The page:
Sainz says it's 'difficult to take positives' from Ferrari's Saudi Arabian weekend


Carlos Sainz came home sixth in the Saudi Arabian Grand Prix ahead of team mate Charles Leclerc, as Ferrari left Jeddah fourth in the constructors' standings, with the Spaniard having little to smile about on Sunday evening.

Sainz qualified fifth on Saturday but was promoted to fourth on the grid for the race as team mate Leclerc had to contend with a 10-place grid penalty. On Sunday, Sainz fell to sixth ahead of his team mate while Red Bull took a one-two finish and Ferrari were outscored by Mercedes.

READ MORE: ‘There wasn’t much more in the car’ – Leclerc calls on Ferrari to improve ‘a lot’ after distant P7 finish in Jeddah

"I think going into the race we expected better race pace; I think looking at the race pace on Friday, we thought we could be on the pace of the Aston Martin and the Mercedes," admitted Sainz.

"It's difficult to take positives when you are P6 and P7, especially the last stint when you are all fair and square in pace… and they [the top three drivers] all pulled away. So it’s difficult to take a positive. Yeah, at least we got the reliability and the double points, but [this is] not where we want to be right now."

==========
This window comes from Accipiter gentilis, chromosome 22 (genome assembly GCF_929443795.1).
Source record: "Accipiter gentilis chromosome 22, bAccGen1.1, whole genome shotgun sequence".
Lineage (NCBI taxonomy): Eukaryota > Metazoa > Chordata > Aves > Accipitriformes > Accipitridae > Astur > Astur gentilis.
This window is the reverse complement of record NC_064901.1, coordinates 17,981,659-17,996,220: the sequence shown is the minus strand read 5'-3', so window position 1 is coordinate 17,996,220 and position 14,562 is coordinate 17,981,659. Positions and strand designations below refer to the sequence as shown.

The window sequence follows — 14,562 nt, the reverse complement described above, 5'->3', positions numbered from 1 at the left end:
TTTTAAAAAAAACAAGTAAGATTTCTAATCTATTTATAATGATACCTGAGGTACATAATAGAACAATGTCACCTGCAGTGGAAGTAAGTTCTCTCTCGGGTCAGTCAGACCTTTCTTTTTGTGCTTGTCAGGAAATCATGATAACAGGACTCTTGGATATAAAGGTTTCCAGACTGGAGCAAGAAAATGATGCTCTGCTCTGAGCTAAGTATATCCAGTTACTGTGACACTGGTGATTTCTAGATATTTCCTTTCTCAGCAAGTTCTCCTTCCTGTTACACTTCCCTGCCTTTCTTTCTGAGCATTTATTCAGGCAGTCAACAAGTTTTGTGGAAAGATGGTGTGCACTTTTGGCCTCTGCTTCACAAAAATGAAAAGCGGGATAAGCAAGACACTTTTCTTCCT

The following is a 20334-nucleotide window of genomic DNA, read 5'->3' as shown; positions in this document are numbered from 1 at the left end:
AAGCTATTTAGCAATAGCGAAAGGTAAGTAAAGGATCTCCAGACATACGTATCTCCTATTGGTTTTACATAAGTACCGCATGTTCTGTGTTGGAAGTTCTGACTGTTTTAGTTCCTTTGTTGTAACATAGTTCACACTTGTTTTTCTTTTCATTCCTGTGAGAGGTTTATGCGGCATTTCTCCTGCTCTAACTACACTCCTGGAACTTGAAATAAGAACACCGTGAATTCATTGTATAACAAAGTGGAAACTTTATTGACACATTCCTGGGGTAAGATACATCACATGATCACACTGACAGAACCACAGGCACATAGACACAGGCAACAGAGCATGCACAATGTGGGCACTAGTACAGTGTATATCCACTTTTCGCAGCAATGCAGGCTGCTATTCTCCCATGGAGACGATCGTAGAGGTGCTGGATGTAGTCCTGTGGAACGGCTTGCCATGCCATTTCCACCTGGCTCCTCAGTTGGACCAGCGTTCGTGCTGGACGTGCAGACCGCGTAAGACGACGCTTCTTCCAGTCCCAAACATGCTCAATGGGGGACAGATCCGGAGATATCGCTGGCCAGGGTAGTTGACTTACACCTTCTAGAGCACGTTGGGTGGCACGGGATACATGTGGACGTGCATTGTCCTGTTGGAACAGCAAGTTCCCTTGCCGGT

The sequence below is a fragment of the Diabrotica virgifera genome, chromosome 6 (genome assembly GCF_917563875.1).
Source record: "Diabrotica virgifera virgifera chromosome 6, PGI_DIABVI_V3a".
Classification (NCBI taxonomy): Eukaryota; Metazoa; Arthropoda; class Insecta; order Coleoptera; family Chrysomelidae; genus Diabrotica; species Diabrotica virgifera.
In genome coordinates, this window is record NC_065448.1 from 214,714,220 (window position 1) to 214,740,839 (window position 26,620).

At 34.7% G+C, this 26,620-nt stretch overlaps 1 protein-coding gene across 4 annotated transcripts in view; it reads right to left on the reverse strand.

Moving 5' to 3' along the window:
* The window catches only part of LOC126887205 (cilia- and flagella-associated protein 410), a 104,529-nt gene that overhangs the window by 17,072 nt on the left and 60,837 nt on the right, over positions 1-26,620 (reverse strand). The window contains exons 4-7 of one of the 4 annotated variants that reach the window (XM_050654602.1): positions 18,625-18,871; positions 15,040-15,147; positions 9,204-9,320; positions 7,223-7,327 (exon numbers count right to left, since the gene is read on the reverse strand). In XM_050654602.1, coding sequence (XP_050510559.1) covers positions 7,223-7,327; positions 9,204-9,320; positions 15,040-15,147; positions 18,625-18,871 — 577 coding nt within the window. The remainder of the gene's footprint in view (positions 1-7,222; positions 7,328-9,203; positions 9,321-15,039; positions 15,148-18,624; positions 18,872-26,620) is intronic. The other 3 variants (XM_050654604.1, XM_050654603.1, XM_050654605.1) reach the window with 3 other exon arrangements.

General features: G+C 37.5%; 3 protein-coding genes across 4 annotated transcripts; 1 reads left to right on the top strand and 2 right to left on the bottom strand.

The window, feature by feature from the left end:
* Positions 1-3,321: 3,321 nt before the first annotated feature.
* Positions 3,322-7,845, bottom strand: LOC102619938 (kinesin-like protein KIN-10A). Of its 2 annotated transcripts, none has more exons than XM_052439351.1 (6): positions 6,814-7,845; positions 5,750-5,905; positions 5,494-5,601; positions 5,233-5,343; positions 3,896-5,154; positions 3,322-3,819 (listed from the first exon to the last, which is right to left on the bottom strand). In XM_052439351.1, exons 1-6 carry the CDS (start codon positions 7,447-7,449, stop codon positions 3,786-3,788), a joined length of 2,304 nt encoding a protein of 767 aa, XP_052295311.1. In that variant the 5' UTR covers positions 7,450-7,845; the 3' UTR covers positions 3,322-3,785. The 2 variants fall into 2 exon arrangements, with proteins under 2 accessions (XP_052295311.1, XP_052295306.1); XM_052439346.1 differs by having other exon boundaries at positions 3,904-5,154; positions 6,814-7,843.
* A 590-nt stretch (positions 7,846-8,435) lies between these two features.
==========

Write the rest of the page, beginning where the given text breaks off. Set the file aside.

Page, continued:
JEDDAH, SAUDI ARABIA - MARCH 19: Carlos Sainz of Spain driving (55) the Ferrari SF-23 on track

Carlos Sainz left Saudi Arabia one point behind Mercedes' podium finisher George Russell

Not only did Sainz have to contend with an uncompetitive car, he added that he was nursing a sore throat – which only made his Grand Prix more difficult.

"Yeah, I still [have] a bit of a sore throat," he said after the race.

"It’s been a bit of a tough weekend in that regard, yeah, probably not feeling 100% physically all weekend, but apart from that it was a tough race anyway, regardless."

EXPLAINED: Why did Fernando Alonso get a penalty – and lose his 100th F1 podium – in Jeddah?

Heading to Australia, Sainz is fifth in the drivers' standings and Ferrari are fourth in the constructors' championship, nine points behind Aston Martin.

"Post-race, obviously it looks like we still have some work to do – especially race pace towards the second half of the stints, we just [wear our tyres] a bit too much, we cannot keep the pace of the front-runners. We need to keep the heads down: we know the car at the moment is not where we want it to be, and [we need to] start improving it as the season goes on," he concluded.


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